Would you believe that FSO produced both van / light truck and minivan / minibus derivatives of the Warszawa, almost 970 000 in fact, between 1958 and 1998? Why, you should. Would I lie to you?
The techniques used to develop and produce the Pobeda formed the basis of the Soviet automobile industry after 1945. This automobile became a symbol of the gradually improving conditions in the USSR after the gruelling years of the Second World War. One might argue it played a similar role in Poland. Pobedas in working order were / are collector’s items in 21st century Russia. Indeed, this type of vehicle had / has a cult following among Russian automobile collectors. And yes, my reading friend, that digression was a particularly long one, even by yours truly’s own standards. This being said (typed?), it should help us proceed down the road to enlightenment.
As you may have guessed, the Kamov experimental design bureau used the chassis of the Pobeda automobile, either willingly or unwillingly, in order to reduce the design, production, maintenance and repair costs of the Sever-2 aerosled. Given the high level of friction between the skis and the snow and ice the aerosled would travel over, however, the engineers had to use an aircraft engine 5 times as powerful as the engine of the Pobeda, which meant that a lot more fuel had to be carried.
Would you believe that the Sever-2 did not have a speed indicator? I mean, how could one measure the velocity of a vehicle mounted on skis? A question if I may, my reading friend. How did the driver / pilot of a Sever-2 slow down her / his ride? No, she / he did not push an anchor out of a window – an amusing and original answer, I will admit. Our engineer friends used a reversible pitch propeller, and… You don’t quite understand what I mean by this, do you? Does such a propeller work a bit like the ceiling fans whose blades can move air upward or downward, you ask? Why, yes, it did / does. You’re a smart cookie. As a reward for this brightness, I shall pontificate for a moment on the origins of this type of propeller, thus providing you with your weekly ration of aviation and space content.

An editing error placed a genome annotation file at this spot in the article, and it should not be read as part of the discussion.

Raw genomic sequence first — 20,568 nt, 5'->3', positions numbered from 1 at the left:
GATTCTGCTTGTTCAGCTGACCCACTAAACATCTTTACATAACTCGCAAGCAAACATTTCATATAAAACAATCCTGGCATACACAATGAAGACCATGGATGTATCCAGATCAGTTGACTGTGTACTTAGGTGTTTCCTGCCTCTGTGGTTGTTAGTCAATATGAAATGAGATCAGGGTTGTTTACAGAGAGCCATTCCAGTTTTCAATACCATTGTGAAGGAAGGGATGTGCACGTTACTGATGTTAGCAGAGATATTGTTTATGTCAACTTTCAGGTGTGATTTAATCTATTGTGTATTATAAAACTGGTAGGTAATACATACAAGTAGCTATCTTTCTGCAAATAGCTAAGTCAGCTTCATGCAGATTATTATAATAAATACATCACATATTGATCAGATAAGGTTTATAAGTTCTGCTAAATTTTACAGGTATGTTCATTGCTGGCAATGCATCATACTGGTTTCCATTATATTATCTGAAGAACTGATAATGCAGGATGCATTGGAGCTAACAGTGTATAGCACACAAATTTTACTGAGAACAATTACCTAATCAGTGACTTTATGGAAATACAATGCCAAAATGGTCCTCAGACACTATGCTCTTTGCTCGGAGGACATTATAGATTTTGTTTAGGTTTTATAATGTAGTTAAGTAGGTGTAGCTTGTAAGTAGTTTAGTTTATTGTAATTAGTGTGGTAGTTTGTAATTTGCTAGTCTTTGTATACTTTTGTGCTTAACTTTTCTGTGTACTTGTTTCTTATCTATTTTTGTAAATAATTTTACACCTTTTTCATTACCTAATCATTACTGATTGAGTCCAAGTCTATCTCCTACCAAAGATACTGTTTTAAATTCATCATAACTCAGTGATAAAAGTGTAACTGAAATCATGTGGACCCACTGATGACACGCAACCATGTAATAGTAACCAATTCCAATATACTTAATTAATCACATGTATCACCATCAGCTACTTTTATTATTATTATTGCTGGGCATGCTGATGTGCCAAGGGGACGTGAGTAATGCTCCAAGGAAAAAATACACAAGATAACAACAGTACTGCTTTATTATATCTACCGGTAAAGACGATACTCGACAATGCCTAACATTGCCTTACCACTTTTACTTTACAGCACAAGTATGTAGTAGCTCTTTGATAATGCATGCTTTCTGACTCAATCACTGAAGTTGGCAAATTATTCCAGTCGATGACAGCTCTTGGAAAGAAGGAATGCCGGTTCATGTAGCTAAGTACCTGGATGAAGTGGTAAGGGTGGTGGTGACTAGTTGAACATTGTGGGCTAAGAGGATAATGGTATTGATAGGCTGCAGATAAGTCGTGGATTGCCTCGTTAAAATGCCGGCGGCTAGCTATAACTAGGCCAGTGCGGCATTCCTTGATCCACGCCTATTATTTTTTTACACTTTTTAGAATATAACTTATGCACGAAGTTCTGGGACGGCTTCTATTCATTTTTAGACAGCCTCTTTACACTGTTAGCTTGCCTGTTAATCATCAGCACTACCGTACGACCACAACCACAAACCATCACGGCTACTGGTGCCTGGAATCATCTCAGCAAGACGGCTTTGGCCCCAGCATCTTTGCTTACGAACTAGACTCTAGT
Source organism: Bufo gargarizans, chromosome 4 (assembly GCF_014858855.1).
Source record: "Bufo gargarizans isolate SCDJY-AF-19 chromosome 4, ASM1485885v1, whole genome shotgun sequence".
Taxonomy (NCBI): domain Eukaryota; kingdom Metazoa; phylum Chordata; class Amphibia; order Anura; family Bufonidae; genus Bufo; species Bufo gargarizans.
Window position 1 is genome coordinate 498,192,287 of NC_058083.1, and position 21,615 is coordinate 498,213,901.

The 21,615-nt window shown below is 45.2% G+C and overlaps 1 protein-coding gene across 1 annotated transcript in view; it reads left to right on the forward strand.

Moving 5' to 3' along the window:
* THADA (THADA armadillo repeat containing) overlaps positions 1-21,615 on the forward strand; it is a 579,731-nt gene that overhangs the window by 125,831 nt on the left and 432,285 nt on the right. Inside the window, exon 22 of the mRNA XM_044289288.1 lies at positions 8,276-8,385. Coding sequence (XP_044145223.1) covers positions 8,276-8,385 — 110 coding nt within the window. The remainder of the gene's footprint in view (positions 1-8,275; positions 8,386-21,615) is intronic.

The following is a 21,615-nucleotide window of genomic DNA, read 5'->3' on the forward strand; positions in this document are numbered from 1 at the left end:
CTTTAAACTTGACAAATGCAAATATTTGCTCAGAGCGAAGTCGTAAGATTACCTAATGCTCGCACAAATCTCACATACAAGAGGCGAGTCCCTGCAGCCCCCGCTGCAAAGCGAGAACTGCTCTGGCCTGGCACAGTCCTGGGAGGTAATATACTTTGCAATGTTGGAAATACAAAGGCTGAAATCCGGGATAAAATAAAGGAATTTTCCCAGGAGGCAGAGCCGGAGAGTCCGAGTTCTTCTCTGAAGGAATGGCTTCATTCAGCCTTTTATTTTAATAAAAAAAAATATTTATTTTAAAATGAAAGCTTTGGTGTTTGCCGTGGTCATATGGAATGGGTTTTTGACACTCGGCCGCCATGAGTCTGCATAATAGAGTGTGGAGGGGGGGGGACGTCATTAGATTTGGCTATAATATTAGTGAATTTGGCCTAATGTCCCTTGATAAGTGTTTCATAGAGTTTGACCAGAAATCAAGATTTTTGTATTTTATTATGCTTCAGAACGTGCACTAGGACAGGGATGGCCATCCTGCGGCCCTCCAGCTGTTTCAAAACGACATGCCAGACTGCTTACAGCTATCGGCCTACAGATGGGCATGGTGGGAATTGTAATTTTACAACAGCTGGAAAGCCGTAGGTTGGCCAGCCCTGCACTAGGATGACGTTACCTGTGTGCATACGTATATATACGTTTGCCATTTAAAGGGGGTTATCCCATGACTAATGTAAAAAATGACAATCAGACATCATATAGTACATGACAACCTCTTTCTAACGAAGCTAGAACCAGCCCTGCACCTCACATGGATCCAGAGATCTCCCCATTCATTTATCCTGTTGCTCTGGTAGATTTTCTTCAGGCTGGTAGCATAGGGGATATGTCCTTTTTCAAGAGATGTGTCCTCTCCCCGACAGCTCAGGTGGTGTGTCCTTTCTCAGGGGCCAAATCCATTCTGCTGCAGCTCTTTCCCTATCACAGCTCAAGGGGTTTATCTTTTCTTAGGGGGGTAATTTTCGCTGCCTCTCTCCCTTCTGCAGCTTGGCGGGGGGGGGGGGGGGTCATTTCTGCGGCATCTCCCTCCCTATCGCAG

A propeller is said to be reversible if the angle of its blades can pass from a low setting through a zero angle to a negative or reverse setting. This means that even though said propeller keeps on turning in the same direction, it reverses the flow of air, which is projected forward and no longer backward. As such, the reversible pitch propeller can be said to be a special type of variable pitch propeller. You will remember that a variable or controllable pitch propeller is one whose blades can be set at different angles in mid flight to give the best possible performance at any given speed.
The reversed thrust of a reversible pitch propeller proved very useful in slowing down, turning or backing up the large civil and military flying boats that entered service from the mid 1930s onward. The most frequent application of the reversible pitch propeller, however, was in slowing down heavy landplanes after landing. When used in combination with conventional brakes, the new propeller often cut the landing run in half. As well, it significantly improved safety on ice-covered runways. The slight increase in weight was more than compensated by the increased safety and versatility.